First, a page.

What is Stress?

As you begin to read this post on stress, I want to know, are you currently stressed? Have you ever experienced stress? If so, was it mild stress or was it chronic stress? If you’ve never experienced stress, you’re one of the “lucky”  few. But, if you don’t know if you’ve ever experienced stress, please continue reading because I will share with you how to tell if you are stressed and if your stress is the good or bad version.

Oh, you didn’t know there was such a thing as good stress?

Stress is a natural physical and mental reaction to life experiences. It triggers our fight or flight response in order to handle the stressor that’s in front of us. You breathe heavy, your pulse rate increases, your muscles tense up and you may even sweat a little or a lot. However, once the stressful experience (stressor) is over, your mind and body should go back to its normal state.

We all experience stress at some point in our life whether it be from the day to day responsibilities of running your household to things we are tasked with completing at work. Or, serious life events like an unexpected death of a loved one or friend or a diagnosis of a sickness. The good stress I mentioned earlier is what’s needed to help you avoid an accident, meet important deadlines for work and to help you focus while under pressure. Good stress is only temporary. A perfect example is child birth. The thought of all that pain during labor or having to be cut if you’ve had a c-section can be a lot to digest, so a little stress will help get your mind focused and prepare your body for the end result, delivering a beautiful, healthy baby.

Now, what makes stress bad or chronic is when it lingers after the event has occurred. This type of stress has major consequences on your mind and body. How do you know when you’re stressed out? You become easily irritated and moody. You lash out at others. You feel overwhelmed, unmotivated and unfocused. You’re forgetful and you find it difficult to concentrate. You are sleep deprived or you find yourself sleeping too much. Does any of these symptoms sound familiar? I’ve definitely felt a few of these. Prolonged stress causes high blood pressure, headaches, high blood sugar, infertility, a weakened immune system, irregular menstrual cycles, heartburn and a low sex-drive.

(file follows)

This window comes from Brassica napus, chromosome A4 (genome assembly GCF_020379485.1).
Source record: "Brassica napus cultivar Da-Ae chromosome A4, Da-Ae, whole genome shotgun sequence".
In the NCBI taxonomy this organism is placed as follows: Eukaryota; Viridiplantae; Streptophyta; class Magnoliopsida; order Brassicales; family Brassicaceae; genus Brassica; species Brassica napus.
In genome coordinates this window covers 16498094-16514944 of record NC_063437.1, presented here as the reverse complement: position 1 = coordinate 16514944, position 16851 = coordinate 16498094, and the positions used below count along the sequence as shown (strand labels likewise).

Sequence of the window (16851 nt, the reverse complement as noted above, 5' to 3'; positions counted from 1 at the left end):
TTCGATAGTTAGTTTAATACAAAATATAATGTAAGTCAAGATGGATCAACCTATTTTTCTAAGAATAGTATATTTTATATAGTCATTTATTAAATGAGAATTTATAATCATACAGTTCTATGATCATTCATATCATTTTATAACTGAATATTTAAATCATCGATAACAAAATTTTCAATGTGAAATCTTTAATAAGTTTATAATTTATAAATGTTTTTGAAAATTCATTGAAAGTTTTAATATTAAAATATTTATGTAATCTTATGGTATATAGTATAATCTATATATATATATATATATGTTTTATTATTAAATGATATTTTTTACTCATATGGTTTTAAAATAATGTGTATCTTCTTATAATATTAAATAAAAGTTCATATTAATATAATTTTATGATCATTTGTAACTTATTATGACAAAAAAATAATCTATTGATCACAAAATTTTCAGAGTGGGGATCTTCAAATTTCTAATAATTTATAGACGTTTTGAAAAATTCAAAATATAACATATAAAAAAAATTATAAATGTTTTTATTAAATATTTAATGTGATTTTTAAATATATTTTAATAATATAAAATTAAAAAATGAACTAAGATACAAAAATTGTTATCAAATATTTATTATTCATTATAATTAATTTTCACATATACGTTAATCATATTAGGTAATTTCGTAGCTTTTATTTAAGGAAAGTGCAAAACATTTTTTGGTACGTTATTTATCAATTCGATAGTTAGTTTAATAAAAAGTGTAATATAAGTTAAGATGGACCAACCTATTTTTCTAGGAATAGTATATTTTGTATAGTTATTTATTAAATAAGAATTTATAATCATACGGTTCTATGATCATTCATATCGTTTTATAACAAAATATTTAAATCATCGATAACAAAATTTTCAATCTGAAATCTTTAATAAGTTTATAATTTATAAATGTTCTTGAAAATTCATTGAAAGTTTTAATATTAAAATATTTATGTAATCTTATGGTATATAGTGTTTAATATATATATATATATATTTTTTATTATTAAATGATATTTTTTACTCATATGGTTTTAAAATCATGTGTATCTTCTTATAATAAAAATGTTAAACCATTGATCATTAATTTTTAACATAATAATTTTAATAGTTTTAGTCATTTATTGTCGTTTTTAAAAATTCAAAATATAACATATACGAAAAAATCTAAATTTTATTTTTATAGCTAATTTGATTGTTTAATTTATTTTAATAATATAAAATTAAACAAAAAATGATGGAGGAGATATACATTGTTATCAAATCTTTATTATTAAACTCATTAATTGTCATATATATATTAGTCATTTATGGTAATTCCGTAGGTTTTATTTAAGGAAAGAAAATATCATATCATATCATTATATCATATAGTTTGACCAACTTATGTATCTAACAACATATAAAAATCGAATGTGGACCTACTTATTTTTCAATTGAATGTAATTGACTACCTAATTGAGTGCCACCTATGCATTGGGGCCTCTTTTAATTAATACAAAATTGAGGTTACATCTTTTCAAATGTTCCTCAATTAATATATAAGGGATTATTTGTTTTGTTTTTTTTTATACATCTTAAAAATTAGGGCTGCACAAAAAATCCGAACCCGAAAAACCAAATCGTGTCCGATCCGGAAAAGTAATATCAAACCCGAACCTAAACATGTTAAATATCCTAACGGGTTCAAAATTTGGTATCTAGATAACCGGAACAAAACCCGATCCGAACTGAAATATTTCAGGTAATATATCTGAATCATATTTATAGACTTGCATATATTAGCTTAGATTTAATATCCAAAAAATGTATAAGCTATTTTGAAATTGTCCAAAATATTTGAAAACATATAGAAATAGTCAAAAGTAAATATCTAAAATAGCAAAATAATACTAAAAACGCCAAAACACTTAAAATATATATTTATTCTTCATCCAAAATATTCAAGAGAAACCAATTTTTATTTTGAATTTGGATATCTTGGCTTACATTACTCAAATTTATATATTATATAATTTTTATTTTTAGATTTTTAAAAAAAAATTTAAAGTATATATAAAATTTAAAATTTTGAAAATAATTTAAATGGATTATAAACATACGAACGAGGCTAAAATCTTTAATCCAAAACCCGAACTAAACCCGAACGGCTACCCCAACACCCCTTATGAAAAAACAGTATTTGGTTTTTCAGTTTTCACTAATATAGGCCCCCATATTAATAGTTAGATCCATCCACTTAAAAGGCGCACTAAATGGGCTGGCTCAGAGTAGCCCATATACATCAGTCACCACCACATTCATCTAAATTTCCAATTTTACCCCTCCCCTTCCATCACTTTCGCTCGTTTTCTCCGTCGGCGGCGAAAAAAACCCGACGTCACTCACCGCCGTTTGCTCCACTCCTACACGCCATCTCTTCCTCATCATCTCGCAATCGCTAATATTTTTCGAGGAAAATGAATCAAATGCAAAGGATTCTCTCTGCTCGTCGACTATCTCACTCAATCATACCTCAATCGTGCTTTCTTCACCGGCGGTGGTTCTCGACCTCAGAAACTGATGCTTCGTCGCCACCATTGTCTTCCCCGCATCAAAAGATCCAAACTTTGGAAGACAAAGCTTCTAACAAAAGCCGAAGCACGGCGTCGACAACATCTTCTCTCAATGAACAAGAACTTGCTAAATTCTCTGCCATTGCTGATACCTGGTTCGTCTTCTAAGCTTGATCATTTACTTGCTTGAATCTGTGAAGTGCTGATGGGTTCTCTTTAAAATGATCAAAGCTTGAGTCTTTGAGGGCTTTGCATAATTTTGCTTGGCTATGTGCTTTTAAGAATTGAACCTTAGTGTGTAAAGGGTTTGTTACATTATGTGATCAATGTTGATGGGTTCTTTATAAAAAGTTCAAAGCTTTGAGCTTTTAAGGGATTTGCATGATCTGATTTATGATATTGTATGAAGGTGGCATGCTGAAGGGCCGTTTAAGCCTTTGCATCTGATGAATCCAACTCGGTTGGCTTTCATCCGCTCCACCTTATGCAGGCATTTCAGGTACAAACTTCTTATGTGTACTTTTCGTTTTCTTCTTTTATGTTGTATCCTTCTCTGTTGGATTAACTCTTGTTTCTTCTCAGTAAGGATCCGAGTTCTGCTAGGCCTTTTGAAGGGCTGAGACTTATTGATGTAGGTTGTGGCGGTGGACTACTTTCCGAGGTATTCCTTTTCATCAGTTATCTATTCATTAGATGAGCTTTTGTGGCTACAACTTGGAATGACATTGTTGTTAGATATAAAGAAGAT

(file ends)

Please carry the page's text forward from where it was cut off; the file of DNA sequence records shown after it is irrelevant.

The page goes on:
This is why it’s extremely important for your health and well-being to minimize stress. We can’t eliminate it but we can definitely control it. It starts with taking time for yourself – self-care. You should be eating a healthy and balanced diet, exercising, getting at least 8 hours of uninterrupted sleep, minimize or eliminate the use of caffeine and alcohol. Oh goodness, I struggle with the caffeine. I love a good fountain coke. lol You may even have to learn to say NO to certain things and/or people who trigger stress in your life.

When you begin eliminating certain bad habits or things and people who don’t serve you, the better able you are to manage your stress level which, in turn, will allow you to experience more of the good stress and less of the bad stress.

1) Thumbnail & Header Photo - RawPixel
2) Healthline.com – Everything You Need to Know About Stress
3) Healthline.com – The Effects of Stress on Your Body



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